In the 19th century, New York City developed very quickly. From the first half of the 19th century to the early 20th century alone, the population of the state increased from more than one million to as many as 11 million people. Rapid population growth required the emergence of a new way to move around the city and between cities. So in the 1830s, the government established to construct the first passenger railroad not only in New York but also in the United States. Learn more at new-york-future.
The history of the first passenger railroad construction
The government made the decision to construct the first passenger branch line of the railroad under the legislation of the state of New York in 1831. But even though the government initiated construction, all jobs were done at the expense of private individuals.
In the first half of the 19th century, such a passenger railroad was an actual revolutionary decision. No one ever tried to construct a railroad connection, specifically to transport people from a city to a city and other points.
The first passenger railroad line was going to be built up to the village of Harlem, which developers considered to be the first suburb of New York City.
The railroad to the village of Harlem was opened in several stages, and the trestle railroad lines appeared only after the Civil War.
New York’s first passenger railroad was modern and innovative. During its construction, wooden sleepers were not used, as they usually did, and instead, innovative ones made of solid stone were put under the rails in the 19th century.
The route of the first passenger railroad
In the 1930s, the passenger railroad line went from downtown New York to the north. It went through Bauer all the way to 4th Avenue. Then the railroad went through an island directly to the village of Harlem.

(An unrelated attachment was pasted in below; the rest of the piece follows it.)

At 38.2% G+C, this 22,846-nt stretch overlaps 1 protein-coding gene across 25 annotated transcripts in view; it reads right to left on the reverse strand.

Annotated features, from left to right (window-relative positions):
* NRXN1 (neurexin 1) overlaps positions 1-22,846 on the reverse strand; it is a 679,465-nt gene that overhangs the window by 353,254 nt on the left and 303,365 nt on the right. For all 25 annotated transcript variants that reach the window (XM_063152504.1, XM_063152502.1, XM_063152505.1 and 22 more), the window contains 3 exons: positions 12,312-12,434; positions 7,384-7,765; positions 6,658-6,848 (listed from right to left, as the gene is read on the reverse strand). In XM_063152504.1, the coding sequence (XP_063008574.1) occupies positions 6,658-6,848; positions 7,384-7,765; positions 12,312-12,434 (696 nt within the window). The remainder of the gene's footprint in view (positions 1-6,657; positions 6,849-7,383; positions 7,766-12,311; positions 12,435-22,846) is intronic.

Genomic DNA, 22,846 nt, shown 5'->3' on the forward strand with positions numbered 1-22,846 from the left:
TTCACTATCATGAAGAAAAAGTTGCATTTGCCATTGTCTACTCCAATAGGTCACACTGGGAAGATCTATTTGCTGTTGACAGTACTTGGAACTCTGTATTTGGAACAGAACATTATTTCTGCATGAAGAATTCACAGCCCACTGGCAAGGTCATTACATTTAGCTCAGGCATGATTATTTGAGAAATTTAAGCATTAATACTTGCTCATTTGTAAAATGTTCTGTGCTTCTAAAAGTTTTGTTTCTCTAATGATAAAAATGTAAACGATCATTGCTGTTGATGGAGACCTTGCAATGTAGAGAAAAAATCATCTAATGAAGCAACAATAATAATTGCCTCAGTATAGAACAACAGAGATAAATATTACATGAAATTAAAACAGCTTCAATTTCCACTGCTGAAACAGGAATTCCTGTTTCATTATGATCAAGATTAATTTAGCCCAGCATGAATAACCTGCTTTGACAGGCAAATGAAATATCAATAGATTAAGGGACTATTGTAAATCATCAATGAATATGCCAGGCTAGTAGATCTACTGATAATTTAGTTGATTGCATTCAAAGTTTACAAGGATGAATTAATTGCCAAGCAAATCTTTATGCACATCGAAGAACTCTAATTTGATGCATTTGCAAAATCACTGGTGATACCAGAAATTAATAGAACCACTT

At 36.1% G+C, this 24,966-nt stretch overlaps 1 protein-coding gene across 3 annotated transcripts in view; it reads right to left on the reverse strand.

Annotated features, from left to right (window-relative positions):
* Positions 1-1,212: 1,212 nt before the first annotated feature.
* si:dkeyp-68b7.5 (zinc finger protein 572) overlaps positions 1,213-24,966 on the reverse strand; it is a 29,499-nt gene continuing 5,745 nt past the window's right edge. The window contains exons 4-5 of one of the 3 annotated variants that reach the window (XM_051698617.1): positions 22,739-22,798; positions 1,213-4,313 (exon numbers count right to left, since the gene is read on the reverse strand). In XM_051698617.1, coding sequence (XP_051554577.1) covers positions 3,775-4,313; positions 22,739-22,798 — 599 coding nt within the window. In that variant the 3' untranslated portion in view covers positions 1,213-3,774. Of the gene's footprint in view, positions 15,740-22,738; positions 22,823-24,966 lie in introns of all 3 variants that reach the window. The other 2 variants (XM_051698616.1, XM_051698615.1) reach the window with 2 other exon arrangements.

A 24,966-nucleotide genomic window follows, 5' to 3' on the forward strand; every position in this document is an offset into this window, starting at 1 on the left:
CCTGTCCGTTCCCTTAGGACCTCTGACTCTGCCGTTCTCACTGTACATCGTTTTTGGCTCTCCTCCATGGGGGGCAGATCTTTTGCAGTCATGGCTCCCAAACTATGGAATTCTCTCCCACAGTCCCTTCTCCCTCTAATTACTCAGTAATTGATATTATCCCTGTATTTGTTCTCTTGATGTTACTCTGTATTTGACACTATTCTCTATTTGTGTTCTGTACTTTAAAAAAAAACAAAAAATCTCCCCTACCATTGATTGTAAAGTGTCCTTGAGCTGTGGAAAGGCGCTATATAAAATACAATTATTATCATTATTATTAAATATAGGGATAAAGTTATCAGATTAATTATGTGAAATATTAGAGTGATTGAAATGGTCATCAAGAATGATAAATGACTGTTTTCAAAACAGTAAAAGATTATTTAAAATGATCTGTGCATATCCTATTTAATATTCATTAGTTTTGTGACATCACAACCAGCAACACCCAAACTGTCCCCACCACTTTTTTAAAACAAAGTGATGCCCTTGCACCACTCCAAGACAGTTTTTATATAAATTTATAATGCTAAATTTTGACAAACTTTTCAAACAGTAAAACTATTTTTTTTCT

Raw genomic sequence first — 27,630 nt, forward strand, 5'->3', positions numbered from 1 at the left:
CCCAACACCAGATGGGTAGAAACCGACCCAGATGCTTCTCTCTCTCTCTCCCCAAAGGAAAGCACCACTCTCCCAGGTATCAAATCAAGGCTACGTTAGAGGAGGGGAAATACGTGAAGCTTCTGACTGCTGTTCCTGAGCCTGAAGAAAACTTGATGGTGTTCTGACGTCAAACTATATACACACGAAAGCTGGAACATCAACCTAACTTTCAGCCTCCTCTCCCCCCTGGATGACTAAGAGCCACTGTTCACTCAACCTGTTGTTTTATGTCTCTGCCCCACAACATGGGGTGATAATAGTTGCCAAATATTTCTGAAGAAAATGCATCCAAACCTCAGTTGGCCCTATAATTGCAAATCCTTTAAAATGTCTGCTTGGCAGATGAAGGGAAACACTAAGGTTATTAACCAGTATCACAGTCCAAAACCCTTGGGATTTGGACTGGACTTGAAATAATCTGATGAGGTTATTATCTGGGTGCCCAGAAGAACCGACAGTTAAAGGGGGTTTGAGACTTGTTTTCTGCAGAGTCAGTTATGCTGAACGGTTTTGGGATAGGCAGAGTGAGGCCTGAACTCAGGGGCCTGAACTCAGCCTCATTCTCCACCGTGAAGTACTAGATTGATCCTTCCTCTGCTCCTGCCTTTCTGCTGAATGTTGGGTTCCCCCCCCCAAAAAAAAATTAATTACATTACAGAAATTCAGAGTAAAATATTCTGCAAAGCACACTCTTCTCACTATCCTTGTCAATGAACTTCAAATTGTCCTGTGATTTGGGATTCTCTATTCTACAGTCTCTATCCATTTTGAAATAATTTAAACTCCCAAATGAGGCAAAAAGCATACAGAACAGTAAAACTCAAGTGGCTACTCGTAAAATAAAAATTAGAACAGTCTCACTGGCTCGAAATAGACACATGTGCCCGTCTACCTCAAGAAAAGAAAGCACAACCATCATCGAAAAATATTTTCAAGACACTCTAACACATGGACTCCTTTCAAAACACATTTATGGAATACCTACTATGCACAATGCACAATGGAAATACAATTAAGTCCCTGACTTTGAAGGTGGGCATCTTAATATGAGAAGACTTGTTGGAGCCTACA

During the first passenger railroad line construction, the first underground tunnel in North America was excavated in New York. In the 1930s, due to the topography, engineers of a construction company believed that the locomotive would not have enough power to overcome all hills, so they decided to dig a tunnel. Another tunnel of the first passenger railroad was built on 4th Avenue.
In addition to many hills, the New York Passenger Railroad went through swampy terrain. To solve this problem, the construction company decided to build a bridge on very high piers – a viaduct.
The first passenger railroad in New York was completed in 1840. For eight years, the railroad was expanded and modernized. The last branch line of the New York Passenger Railroad went through the Harlem River in The Bronx and Winchester. The final terminus of the passenger railroad in 1840 was Chatham.
A new railroad connected the center of New York City with other points. Passengers moved via Broome Street and then they could reach Centre Street and even Park Row. The Astor House was the southernmost terminus of the passenger rail. There the locomotives made a circle and turned back.
The railroad became a very popular mode of transportation for local residents. In addition, the authorities opened resort areas and hotels along the passenger railroad line. It was an additional incentive for New Yorkers to travel and use passenger rail services. It had been functioning successfully for many decades until it was closed in the 1930s.